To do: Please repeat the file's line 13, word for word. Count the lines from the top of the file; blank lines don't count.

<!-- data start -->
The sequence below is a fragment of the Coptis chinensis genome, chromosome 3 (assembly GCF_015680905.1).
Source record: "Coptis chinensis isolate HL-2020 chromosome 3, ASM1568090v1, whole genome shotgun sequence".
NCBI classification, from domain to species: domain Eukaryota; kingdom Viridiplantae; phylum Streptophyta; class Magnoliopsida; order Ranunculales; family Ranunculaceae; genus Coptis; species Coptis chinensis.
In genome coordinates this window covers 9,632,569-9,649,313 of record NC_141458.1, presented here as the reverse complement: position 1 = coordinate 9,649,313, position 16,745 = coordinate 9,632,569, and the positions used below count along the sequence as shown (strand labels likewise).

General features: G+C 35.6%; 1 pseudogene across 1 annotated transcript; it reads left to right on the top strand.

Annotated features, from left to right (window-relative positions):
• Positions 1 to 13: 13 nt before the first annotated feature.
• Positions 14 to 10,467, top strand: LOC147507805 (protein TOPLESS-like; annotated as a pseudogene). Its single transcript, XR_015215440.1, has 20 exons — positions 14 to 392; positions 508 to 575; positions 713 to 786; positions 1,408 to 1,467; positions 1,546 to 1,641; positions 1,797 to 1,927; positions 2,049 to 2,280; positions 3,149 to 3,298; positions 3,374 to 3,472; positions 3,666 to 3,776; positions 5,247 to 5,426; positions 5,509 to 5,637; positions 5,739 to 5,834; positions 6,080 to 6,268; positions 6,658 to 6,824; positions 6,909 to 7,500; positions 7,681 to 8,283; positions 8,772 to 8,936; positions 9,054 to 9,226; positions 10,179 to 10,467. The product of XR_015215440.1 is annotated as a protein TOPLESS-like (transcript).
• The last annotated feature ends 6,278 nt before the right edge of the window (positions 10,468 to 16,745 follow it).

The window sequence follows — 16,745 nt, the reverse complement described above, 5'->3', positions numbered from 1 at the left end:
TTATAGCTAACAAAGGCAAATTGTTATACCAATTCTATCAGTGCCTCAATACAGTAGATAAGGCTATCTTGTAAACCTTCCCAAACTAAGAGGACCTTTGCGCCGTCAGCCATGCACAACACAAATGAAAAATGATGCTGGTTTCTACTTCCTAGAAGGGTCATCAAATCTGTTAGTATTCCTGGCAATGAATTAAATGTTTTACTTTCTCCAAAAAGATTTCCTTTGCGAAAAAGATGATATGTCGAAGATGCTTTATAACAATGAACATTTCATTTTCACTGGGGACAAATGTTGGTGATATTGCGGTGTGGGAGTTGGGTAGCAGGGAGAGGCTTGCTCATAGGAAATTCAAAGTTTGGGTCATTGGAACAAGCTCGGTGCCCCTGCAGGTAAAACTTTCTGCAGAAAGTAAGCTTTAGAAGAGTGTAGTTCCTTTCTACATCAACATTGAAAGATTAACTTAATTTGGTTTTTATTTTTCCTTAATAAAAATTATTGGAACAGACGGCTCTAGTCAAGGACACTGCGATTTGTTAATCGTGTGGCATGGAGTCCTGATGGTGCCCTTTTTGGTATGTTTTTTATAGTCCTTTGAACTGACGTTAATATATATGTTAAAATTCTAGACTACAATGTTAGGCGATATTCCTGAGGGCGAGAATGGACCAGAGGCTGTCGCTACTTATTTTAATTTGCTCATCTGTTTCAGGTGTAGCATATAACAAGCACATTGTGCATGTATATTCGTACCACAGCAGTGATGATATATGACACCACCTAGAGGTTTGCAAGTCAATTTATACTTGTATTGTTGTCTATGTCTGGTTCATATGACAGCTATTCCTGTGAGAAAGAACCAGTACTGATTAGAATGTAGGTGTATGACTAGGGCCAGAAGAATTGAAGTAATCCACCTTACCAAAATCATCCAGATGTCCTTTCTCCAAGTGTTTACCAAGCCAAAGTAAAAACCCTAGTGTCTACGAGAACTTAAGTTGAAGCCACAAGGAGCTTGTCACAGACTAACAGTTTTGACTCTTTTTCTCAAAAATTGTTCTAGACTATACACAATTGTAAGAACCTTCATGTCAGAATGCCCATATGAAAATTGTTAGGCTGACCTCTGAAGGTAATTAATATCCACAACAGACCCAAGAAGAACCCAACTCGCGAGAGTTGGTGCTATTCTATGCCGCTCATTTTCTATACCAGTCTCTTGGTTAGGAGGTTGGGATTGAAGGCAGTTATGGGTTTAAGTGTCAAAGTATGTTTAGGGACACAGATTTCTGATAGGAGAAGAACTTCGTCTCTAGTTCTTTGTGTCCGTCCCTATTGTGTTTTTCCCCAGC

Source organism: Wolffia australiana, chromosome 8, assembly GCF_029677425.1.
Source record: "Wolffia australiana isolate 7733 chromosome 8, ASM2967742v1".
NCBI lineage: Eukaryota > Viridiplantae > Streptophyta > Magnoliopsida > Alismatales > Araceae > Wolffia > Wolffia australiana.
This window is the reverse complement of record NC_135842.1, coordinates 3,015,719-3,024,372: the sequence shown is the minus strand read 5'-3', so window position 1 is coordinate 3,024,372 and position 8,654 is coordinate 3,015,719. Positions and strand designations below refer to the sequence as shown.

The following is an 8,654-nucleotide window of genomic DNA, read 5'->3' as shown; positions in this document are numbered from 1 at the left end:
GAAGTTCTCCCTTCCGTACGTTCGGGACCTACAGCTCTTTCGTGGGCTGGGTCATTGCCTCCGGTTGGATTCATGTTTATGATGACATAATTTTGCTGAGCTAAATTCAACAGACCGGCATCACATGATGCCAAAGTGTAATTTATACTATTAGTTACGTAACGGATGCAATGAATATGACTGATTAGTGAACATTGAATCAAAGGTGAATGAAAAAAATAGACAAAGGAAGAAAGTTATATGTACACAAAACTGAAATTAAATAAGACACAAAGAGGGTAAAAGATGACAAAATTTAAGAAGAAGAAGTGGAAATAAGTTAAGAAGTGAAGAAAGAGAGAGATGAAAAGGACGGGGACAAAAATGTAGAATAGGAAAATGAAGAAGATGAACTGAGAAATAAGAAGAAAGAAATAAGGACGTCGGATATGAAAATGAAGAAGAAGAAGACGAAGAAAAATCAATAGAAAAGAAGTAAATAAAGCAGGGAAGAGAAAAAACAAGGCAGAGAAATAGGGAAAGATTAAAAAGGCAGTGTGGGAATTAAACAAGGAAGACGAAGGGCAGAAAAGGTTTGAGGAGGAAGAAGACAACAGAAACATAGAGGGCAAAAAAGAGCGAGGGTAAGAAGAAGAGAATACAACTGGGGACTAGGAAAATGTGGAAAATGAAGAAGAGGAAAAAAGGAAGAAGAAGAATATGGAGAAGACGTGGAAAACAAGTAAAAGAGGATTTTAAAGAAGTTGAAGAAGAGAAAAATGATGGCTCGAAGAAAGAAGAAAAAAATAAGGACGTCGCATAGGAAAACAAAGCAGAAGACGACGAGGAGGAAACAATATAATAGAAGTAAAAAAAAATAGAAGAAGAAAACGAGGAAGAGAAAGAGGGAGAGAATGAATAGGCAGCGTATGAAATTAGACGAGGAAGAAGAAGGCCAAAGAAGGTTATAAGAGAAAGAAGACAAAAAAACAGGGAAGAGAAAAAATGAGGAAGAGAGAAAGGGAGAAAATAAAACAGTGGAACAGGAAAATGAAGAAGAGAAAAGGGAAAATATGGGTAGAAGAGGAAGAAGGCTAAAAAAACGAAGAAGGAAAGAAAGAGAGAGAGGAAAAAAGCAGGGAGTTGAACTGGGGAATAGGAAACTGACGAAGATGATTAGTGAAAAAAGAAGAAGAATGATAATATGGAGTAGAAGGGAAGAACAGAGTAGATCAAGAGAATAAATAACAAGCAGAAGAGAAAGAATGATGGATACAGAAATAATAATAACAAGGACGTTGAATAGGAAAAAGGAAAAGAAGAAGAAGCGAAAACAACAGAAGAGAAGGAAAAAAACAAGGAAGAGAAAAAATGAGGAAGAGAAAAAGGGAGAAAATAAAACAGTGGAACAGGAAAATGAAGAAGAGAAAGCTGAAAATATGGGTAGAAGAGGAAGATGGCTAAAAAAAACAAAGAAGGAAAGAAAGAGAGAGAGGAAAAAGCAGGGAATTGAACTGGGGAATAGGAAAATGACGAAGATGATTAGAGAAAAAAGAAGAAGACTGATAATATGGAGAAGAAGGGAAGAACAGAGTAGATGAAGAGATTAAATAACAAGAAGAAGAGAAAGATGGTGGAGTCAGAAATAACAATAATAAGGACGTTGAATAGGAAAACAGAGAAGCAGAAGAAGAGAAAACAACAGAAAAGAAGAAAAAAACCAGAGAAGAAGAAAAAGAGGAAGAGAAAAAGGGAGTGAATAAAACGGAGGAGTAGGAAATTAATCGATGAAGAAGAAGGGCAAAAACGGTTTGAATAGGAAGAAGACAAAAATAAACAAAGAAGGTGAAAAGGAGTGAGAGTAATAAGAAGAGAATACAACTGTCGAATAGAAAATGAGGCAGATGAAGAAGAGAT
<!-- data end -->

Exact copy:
Source record: "Wolffia australiana isolate 7733 chromosome 8, ASM2967742v1".